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Niko D7000 with SB 800 Flash

Linda Roina , Nov 14, 2010; 06:40 p.m.

I've never had a problem with the SB800 and my Nikon D300 but with my Nikon D7000 the colors are way too warm when flash is selected in the menu. Hand to change and go to Auto. Anyone else use this flash with a D7000?

Responses


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Matt Laur , Nov 14, 2010; 06:44 p.m.

Leaving the white balance on flash, what happens when you use the camera's built-in pop-up flash, instead?

Wayne F , Nov 14, 2010; 07:05 p.m.

Putting WB to Auto with hot shoe flash drastically changes what Auto WB does. Auto WB is no longer just guessing. Then it is instead Nikons Flash Color Temperature Communication, page 5 of the SB-600 or SB-800 manual.
Flash color temperature (WB) changes with power level. On speedlights, high power is reddish, low power is bluish. Your shooting situation is using more power level. Maybe because D7000 is ISO 100?
But the flash knows what power level it used, and it is designed to know about what color temperature that is. If on the hot shoe, it can report this temperature to the camera. If WB is Auto, the camera can use it for WB. You will like it. (Flash WB is "close", but is a constant regardless of power level.)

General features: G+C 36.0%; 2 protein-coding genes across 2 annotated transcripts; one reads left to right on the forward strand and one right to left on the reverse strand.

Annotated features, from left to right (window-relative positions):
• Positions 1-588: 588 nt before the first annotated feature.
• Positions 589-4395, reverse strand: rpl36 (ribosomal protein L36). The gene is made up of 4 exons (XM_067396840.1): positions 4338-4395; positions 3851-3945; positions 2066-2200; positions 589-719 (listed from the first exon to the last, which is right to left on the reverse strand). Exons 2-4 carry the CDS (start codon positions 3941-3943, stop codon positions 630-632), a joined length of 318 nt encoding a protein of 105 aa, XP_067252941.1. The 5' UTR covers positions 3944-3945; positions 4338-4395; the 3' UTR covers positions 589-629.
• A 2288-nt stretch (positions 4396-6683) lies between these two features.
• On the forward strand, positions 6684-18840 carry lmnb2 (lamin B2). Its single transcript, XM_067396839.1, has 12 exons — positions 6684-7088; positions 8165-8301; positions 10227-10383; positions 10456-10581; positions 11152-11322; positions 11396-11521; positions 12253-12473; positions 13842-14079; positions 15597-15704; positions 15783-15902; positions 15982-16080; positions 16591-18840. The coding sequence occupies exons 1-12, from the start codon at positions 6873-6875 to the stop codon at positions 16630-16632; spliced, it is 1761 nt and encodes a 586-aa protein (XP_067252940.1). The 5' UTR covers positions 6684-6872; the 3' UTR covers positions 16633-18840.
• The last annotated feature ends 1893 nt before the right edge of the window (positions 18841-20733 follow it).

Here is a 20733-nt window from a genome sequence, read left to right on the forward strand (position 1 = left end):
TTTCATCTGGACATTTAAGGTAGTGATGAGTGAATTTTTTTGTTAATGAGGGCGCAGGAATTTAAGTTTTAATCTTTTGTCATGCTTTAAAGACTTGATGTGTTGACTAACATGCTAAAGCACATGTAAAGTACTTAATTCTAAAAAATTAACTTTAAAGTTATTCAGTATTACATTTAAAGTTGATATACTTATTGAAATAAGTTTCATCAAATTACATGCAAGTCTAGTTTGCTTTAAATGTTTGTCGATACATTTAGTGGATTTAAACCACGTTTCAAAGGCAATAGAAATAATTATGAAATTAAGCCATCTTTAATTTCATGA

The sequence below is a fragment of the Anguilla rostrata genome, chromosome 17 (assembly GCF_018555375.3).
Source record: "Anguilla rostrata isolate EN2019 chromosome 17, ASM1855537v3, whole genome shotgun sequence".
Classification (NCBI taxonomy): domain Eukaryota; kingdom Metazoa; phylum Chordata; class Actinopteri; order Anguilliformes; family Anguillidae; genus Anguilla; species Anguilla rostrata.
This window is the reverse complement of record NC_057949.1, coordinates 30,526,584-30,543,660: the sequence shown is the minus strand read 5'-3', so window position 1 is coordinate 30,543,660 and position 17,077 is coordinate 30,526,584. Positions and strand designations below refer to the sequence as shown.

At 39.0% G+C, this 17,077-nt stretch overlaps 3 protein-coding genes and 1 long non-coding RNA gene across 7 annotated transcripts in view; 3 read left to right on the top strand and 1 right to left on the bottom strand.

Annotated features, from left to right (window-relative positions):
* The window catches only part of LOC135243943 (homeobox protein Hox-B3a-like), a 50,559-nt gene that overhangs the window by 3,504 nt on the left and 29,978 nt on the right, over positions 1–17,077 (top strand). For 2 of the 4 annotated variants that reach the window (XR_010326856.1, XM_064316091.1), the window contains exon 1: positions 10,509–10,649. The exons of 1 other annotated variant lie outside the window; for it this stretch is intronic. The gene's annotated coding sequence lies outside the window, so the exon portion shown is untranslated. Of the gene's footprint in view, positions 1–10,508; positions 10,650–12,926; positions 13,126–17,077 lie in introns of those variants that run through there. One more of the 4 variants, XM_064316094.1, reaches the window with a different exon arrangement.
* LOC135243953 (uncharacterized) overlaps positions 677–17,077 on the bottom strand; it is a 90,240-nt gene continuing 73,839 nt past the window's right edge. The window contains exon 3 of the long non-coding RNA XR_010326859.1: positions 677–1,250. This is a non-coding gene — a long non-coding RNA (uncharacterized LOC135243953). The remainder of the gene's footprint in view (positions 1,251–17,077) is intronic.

Frank Skomial , Nov 14, 2010; 09:26 p.m.

Perhaps flash color temperature does not change more than some 5% with flash duration change (or energy/power change). This is the nature of the technology, and not deficiency of Nikon flashes.

It your flash color does change, it is due for Nikon service or at least for checkup, like in the statement:


Have Nikon spot-check your Speedlight regularly


By sending flash temperature information to the camera, that is a constant value regardless what power output is needed, Nikon just makes sure that other pre-set temperatures are not used in auto while balance mode with flash used.


Nikon recommends that you have your Speedlight serviced by an authorized dealer
or service center at least once every two years.

Shun Cheung , Nov 15, 2010; 12:31 a.m.

I just ran a few test shots with the D7000 + SB-800, with white balance set to flash on the D7000. Everything comes out just fine. In any case, I shoot RAW anyway so that it is easy to adjust white balance in post processing.

Wayne F , Nov 15, 2010; 12:32 a.m.

No, the results may be more constant, but the Flash Color Temperature Communication is NOT a report of a constant number. What would be the point of that? Camera flash WB is the constant. We already have that constant, which is ballpark, but which is the problem when power level varies.

All flashes do this, that is correct, and right, it is not at all specific to Nikon flashes.

Nikon is not going to say much about all flashes varying though, but they do word it this way:
http://www.nikonusa.com/Learn-And-Explore/Nikon-Camera-Technology/ftlzi4zw/1/Flash-Color-Information-Communications.html

Says "transmits information to the camera about the color temperature of the light that it is emitting."